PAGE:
It's now said often that digital ways of working are radically changing the way health and care is delivered. Digital will help us address the biggest challenges facing the NHS: workforce shortages, care backlogs and financial sustainability. But it also creates new opportunities too: population health management, empowerment of our citizens and truly integrated care.
To unlock this potential, the NHS needs access to the right technology. And our leaders need to be making the right technology decisions. It doesn't mean they need to be experts, in the same way not every board member needs to be an accountant to discuss finances. But leaders do need a basic understanding and confidence to ensure technology decisions are owned at board level.
Launching our EPR during the pandemic
For NHS trusts, undoubtedly one of the biggest technology decisions the board will make is about their approach to electronic patient records (EPR). At Lancashire and South Cumbria NHS Foundation Trust, we rolled out our EPR during the middle of the pandemic, with minimal disruption to services. We achieved this because our leaders took the necessary steps to ensure success.
Ahead of launch, we focused on a "tripartite of readiness": operationally, technically and with regards to clinical safety. Crucially, each of these areas had board executive oversight. Throughout the build up to go live we held regular deep dives that were always chaired by either the chair or chief executive, and with several executive directors present. This was important for staff: it demonstrated that the board understood the biggest risks and challenges, showed they were accountable, built relationships and ultimately created a buzz and momentum about the new system.
I won't pretend we got everything right. We received some negative feedback from staff about the new system. Some reporting went missing. We didn't always anticipate the struggles that staff might have with the new system. In short, this is because change is hard. People don't read their emails. They forget their training. Not everyone lives and breaths it in the same way.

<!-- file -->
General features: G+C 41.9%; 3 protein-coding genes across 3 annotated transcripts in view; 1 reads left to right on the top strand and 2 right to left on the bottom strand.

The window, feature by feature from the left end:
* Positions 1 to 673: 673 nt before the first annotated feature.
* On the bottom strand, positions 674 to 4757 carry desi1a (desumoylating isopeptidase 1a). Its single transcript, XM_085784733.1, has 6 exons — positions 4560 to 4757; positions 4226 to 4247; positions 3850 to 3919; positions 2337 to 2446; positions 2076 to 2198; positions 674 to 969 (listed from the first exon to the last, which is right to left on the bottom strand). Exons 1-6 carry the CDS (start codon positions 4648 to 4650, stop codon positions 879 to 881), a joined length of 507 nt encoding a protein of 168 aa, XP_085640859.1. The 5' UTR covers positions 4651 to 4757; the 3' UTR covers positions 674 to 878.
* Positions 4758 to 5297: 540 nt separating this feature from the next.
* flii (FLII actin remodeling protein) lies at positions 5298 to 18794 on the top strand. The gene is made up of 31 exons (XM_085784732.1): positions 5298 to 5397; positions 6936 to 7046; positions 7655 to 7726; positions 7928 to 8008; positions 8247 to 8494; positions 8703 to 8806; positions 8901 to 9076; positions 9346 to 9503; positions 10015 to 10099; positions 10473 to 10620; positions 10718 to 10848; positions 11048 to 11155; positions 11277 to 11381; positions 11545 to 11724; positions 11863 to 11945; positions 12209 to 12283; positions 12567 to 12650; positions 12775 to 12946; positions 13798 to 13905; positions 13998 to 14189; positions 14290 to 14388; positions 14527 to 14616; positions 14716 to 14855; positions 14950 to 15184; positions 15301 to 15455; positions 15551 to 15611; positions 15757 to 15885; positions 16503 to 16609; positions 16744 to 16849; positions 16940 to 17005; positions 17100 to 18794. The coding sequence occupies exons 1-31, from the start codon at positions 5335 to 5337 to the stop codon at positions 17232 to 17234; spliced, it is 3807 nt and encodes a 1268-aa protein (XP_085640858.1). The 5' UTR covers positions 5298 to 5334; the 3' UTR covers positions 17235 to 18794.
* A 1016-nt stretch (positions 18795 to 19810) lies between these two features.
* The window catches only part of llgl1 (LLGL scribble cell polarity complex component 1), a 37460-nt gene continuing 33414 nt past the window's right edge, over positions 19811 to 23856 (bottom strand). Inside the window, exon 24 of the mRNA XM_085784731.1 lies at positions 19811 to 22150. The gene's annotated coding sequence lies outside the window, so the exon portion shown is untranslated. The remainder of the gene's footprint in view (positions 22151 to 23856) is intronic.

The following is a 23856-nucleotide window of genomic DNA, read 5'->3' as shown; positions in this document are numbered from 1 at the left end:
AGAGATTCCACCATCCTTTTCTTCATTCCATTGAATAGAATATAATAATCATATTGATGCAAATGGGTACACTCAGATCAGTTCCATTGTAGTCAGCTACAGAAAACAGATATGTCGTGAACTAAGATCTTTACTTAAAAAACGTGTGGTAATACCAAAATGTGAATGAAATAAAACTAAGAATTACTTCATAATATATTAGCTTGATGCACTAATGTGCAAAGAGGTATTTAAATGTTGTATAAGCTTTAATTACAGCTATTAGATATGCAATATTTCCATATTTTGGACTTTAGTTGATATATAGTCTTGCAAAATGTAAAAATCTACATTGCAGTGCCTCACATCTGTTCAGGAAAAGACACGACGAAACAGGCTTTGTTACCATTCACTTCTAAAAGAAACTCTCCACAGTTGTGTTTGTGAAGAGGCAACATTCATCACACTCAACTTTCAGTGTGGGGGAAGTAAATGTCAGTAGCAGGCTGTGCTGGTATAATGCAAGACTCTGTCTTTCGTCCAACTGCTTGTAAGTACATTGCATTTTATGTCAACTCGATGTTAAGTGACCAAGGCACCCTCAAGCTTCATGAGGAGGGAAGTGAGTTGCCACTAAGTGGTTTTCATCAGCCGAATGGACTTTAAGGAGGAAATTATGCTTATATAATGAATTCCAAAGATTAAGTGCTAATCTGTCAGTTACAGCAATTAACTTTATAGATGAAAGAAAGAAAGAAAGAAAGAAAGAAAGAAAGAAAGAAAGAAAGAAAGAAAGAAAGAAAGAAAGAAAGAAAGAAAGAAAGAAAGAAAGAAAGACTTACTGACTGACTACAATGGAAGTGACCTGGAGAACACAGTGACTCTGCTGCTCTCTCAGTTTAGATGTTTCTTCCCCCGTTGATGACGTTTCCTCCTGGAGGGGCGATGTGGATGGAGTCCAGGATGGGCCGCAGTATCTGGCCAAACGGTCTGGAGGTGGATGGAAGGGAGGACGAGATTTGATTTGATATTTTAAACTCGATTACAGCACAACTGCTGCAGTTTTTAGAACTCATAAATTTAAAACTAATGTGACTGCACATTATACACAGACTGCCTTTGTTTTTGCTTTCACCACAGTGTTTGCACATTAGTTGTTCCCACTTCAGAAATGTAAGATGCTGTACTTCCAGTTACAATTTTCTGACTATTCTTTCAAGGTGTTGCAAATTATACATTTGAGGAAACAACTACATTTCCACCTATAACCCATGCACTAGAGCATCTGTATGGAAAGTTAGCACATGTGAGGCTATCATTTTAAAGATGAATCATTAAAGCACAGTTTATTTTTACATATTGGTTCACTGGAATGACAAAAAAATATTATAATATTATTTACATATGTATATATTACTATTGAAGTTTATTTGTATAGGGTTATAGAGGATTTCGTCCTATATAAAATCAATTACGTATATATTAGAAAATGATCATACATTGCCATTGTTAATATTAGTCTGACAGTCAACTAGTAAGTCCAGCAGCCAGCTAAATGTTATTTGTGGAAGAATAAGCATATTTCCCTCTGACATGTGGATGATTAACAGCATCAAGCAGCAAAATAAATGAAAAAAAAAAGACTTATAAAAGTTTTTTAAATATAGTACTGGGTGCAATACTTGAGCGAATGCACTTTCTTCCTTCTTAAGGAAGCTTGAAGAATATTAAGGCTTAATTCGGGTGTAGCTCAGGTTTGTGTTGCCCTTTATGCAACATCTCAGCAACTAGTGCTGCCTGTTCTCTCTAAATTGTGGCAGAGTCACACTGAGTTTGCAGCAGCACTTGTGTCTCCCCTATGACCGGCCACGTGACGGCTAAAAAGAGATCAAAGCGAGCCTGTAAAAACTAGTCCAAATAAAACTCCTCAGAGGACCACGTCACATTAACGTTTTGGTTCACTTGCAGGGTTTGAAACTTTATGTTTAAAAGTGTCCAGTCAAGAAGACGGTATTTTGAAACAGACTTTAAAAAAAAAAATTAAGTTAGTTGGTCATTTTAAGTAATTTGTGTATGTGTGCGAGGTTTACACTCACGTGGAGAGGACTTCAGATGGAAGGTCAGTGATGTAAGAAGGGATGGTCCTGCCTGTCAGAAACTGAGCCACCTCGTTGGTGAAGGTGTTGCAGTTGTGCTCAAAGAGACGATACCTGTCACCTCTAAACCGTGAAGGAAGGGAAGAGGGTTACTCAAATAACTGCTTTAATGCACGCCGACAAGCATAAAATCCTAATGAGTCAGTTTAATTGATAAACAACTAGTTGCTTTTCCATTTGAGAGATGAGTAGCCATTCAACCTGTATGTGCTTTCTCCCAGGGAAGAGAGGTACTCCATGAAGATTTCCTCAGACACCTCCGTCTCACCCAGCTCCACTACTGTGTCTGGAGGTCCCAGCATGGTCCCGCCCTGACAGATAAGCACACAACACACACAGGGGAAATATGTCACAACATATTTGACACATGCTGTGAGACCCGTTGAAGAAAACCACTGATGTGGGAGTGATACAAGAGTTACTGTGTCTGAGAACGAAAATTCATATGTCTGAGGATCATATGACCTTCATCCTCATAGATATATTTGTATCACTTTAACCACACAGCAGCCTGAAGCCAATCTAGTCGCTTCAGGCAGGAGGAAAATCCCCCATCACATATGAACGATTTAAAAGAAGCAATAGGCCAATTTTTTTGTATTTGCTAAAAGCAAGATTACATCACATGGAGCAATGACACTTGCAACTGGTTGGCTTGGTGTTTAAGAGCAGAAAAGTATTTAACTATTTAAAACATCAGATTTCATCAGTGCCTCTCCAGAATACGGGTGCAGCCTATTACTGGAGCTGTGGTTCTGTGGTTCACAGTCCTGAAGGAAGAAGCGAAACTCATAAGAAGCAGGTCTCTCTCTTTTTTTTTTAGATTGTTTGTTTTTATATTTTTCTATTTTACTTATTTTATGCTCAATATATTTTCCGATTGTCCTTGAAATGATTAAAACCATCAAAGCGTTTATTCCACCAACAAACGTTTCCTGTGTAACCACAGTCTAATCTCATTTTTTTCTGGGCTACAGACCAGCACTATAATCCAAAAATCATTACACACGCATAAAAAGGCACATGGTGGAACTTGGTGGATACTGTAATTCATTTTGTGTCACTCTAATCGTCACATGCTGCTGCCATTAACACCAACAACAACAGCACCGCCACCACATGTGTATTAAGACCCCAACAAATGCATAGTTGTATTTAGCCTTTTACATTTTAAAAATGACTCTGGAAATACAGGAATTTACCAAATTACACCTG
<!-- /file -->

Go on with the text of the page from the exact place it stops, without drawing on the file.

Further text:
The initial problem was getting people to use the new system. But it is only in the weeks after launch, when people were regularly using the new EPR, did we understand the more granular issues around usability and functionality. Some of this took weeks and even months to manifest. So, my advice to others is to avoid being lulled into a false sense of security after go live. And remember, implementation is just the start not the end of your EPR journey.
My role as chief clinical information officer
My job as chief clinical information officer was to help the board feel comfortable. I made sure trust leaders felt they could ask the difficult questions. And this wasn't just about presenting to the board. It required individual conversations and relationships with different executives and non executives. This is where the awkward questions were asked, including some that leaders would not normally feel comfortable asking. And I made sure I was giving honest answers.
The role of the board
Based on our EPR experience, we would share the following key lessons for other trust boards.
From the get-go, the board needs to have realistic expectations about return on investment. Leaders should understand that in digital this is often measured in years and not months. Any decisions must be based on evidence: speak to peers, networks and other organisations about what has worked for them. As part of this, the board should have a sophisticated understanding of what they're trying to achieve from a wider system perspective too.
This will only be achieved by asking the right questions. There is nothing in a boards' business that is not capable of explanation to a board leader whose professional expertise lies elsewhere. NHS Providers' new Digital Boards guide Making the right technology decisions is designed for those who don't have specialist expertise in this field. It gives introductory information to help board members frame these key questions ahead of any decision on technology.
This blog was first published by the HSJ.